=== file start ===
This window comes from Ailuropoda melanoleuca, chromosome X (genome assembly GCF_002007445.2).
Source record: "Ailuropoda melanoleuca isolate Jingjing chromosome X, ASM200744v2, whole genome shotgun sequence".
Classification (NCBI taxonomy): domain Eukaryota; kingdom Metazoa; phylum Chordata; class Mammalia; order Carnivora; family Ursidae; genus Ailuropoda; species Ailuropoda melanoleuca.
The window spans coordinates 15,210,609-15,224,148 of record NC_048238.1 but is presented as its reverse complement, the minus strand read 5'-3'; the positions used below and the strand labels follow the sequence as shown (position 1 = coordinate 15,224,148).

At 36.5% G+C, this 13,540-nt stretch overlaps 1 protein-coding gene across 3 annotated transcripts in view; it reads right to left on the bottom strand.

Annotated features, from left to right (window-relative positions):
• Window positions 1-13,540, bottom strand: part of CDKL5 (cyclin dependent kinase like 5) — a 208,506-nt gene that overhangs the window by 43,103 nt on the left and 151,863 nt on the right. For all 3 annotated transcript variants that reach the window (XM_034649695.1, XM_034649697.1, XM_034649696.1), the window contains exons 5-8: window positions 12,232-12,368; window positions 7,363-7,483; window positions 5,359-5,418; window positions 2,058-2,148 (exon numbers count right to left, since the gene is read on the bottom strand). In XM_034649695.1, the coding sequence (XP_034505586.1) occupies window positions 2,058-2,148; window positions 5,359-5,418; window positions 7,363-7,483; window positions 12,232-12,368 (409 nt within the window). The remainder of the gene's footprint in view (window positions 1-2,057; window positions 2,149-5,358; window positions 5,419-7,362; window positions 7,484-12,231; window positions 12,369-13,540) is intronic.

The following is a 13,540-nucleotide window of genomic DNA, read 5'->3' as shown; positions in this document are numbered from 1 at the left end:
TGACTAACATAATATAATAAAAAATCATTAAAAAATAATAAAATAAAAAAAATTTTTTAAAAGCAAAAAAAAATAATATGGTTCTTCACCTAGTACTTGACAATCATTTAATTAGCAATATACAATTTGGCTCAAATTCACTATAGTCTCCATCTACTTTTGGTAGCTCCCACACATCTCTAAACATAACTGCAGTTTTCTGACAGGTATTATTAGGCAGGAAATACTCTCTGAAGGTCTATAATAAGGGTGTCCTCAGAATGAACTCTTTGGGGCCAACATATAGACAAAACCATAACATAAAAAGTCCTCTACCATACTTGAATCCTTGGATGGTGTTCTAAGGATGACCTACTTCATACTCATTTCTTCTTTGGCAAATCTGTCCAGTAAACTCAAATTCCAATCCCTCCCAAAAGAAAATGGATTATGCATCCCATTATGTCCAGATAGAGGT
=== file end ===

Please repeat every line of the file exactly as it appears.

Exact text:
This window comes from Ailuropoda melanoleuca, chromosome X (genome assembly GCF_002007445.2).
Source record: "Ailuropoda melanoleuca isolate Jingjing chromosome X, ASM200744v2, whole genome shotgun sequence".
Classification (NCBI taxonomy): domain Eukaryota; kingdom Metazoa; phylum Chordata; class Mammalia; order Carnivora; family Ursidae; genus Ailuropoda; species Ailuropoda melanoleuca.
The window spans coordinates 15,210,609-15,224,148 of record NC_048238.1 but is presented as its reverse complement, the minus strand read 5'-3'; the positions used below and the strand labels follow the sequence as shown (position 1 = coordinate 15,224,148).

At 36.5% G+C, this 13,540-nt stretch overlaps 1 protein-coding gene across 3 annotated transcripts in view; it reads right to left on the bottom strand.

Annotated features, from left to right (window-relative positions):
• Window positions 1-13,540, bottom strand: part of CDKL5 (cyclin dependent kinase like 5) — a 208,506-nt gene that overhangs the window by 43,103 nt on the left and 151,863 nt on the right. For all 3 annotated transcript variants that reach the window (XM_034649695.1, XM_034649697.1, XM_034649696.1), the window contains exons 5-8: window positions 12,232-12,368; window positions 7,363-7,483; window positions 5,359-5,418; window positions 2,058-2,148 (exon numbers count right to left, since the gene is read on the bottom strand). In XM_034649695.1, the coding sequence (XP_034505586.1) occupies window positions 2,058-2,148; window positions 5,359-5,418; window positions 7,363-7,483; window positions 12,232-12,368 (409 nt within the window). The remainder of the gene's footprint in view (window positions 1-2,057; window positions 2,149-5,358; window positions 5,419-7,362; window positions 7,484-12,231; window positions 12,369-13,540) is intronic.

The following is a 13,540-nucleotide window of genomic DNA, read 5'->3' as shown; positions in this document are numbered from 1 at the left end:
TGACTAACATAATATAATAAAAAATCATTAAAAAATAATAAAATAAAAAAAATTTTTTAAAAGCAAAAAAAAATAATATGGTTCTTCACCTAGTACTTGACAATCATTTAATTAGCAATATACAATTTGGCTCAAATTCACTATAGTCTCCATCTACTTTTGGTAGCTCCCACACATCTCTAAACATAACTGCAGTTTTCTGACAGGTATTATTAGGCAGGAAATACTCTCTGAAGGTCTATAATAAGGGTGTCCTCAGAATGAACTCTTTGGGGCCAACATATAGACAAAACCATAACATAAAAAGTCCTCTACCATACTTGAATCCTTGGATGGTGTTCTAAGGATGACCTACTTCATACTCATTTCTTCTTTGGCAAATCTGTCCAGTAAACTCAAATTCCAATCCCTCCCAAAAGAAAATGGATTATGCATCCCATTATGTCCAGATAGAGGT